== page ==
• 66 boarded in Mexico, most of whom were displaced Polish refugees who had been granted British citizenship
    • A few weeks after the arrival of Windrush, the government ratified the British Nationality Act 1948, which created the status of “Citizen of the United Kingdom and Colonies” (CUKC) as a national citizenship of the UK and its colonies.

      Advert for passage on Empire Windrush from Kingston, Jamaica, to the UK
    • This act only took effect on 1 January 1949. Its passage saw a large-scale migration of members of the Commonwealth to Britain. 
    • The Conservatives opposed the act, stating that people from the Commonwealth were not entitled to be British citizens but rather subjects. The Labour government wanted this as a solution, however, in order to prevent more members of the Commonwealth from seeking independence, such as India in 1947.

    The migration of colonial citizens began slowly:

    • 1948-1952 - Between 1,000 and 2,000 people entered Britain each year.
    • 1953-1957 - A steady and rapid rise in migration followed. About 42,000 migrants from the New Commonwealth, mainly from the Caribbean, entered.
    • 1958-1959 - The numbers of migrants declined by almost a half.
    • 1960 - About 58,000 migrants entered Britain.
    • 1961 - Over 161,000 people born in the Caribbean were living in England.
    • People who arrived in Britain between 1948 and 1973 from Caribbean countries have been referred to as the Windrush Generation. The precise number of people belonging to the Windrush Generation is unclear, but it is believed to be in the thousands. 

    Life of Windrush migrants in Britain

    • The voyage of the Empire Windrush in June 1948 was a notable news event unlike the two earlier voyages. Newspaper reporters and newsreel cameras covered the event causing a national uproar. Moreover, the British government did not expect and approve the arrival of the other civilian Caribbean immigrants that boarded the Empire Windrush, hence they intended to discourage others to follow their example. 
    • Many of Empire Windrush’s passengers were temporarily housed in the Clapham South Deep Shelter in Southwest London, about a mile from the centre of Brixton. This decision was significant in the making of Lambeth as a multi-racial community.
    • All of them found employment within a month. Some of them worked and found lodgings in the Borough, while several others settled in the South London boroughs of Lewisham, Southwark, Wandsworth and Greenwich, and in West London.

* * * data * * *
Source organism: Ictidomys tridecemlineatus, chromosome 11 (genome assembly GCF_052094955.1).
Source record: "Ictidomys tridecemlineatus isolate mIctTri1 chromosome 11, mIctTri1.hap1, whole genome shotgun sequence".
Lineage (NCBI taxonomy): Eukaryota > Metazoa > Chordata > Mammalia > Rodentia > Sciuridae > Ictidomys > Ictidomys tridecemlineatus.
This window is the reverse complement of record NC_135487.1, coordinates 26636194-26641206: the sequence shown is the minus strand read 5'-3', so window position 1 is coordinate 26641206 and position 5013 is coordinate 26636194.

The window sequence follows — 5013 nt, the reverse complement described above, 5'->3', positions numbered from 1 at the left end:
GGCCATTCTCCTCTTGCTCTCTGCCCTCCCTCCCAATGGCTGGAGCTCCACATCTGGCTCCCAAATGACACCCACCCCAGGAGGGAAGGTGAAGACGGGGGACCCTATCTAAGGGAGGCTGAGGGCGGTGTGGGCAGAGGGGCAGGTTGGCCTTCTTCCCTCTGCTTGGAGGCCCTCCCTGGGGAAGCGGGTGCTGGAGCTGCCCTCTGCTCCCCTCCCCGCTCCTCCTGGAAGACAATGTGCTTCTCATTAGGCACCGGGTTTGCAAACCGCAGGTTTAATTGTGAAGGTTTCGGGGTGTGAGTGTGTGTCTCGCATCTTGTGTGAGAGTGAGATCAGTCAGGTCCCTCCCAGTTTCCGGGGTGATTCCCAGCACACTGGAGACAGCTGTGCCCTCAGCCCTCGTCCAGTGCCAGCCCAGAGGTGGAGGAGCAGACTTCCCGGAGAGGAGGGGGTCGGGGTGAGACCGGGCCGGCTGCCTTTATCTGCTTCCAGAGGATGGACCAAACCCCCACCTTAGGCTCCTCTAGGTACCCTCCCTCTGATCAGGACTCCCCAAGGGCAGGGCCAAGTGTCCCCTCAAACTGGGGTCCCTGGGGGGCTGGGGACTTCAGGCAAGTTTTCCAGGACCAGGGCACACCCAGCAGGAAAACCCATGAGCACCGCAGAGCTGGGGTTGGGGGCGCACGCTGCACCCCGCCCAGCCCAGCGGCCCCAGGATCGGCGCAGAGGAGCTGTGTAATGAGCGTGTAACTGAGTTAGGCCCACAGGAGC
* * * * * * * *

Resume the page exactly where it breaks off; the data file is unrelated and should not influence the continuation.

• Men found jobs in manufacturing, construction, and public transport, while many women were employed in the National Health Service (NHS) as nurses and nursing aides. They also took up employment in public transport and in manufacturing, especially in the growing white goods industries in cities.
    • Whilst the promise of better opportunities and better life was what attracted many migrants, the reality was that at the time, Britain was marked by structural inequalities and discriminatory attitudes and behaviour despite changes and improving living conditions.

    How were the experiences of the Windrush Generation upon arriving in Britain? 

    1. Many of the migrants did not feel welcome as they found that the colour of their skins stirred unfriendly reactions. 
    2. Whilst there was a labour shortage in the country, some found it difficult to get good jobs due to the colour bar. Consequently, they were often forced to accept jobs that they were overqualified for or had lower wages than other Caucasian workers.
    3. The migrants also had challenges in finding suitable accommodation either because of the colour bar or because of high rental costs. As a result, many were forced to rent homes in the most rundown areas. 
    • Owing to these limitations that confronted those who came from the Caribbean, many men were employed as street cleaners and labourers - jobs that were considered undesirable by the local population.
    • Meanwhile, the demand for both skilled and unskilled labour continued to boom throughout the 1950s, hence active recruitment by employers and managers in key sectors began in the Caribbean:
      • London Transport recruited thousands of Barbadians from 1956, paying workers’ fares to Britain and then recovering them through a deduction from their wages.
      • The British Hotels and Restaurants Association also recruited in Barbados.
      • The NHS sent managers to different parts of the Caribbean to recruit already trained nurses and young women to come to Britain to train as nurses. By 1955, 16 British colonies had established selection and recruitment agencies to secure a good supply of candidates to train as nurses in Britain.
    • Mass immigration affected the nation politically and economically. The early postwar workers clearly made a huge contribution to the British economy and economic growth.

    Racial tension and later development

    • The Conservatives argued that the influx of migrants from the Caribbean would become problematic and cause growing resentment from the British. An increasing number of lawmakers and citizens sought restrictions on immigration. 
    • Upon the arrival of black Britons (since they were officially British citizens due to the British Nationality Act 1948), they faced discrimination in housing. Many were not open to advertising rooms for them to rent. 
    • Affordable housing was already scarce for the local population, and with the influx of immigrants who were seen as competitors, it became a source of tension.
    • As a result, a large concentration of their population settled in places such as Notting Hill, Brixton, St. Paul’s and Toxteth. 
    • With the continued influx of migrants from the Caribbean, racial tension increased.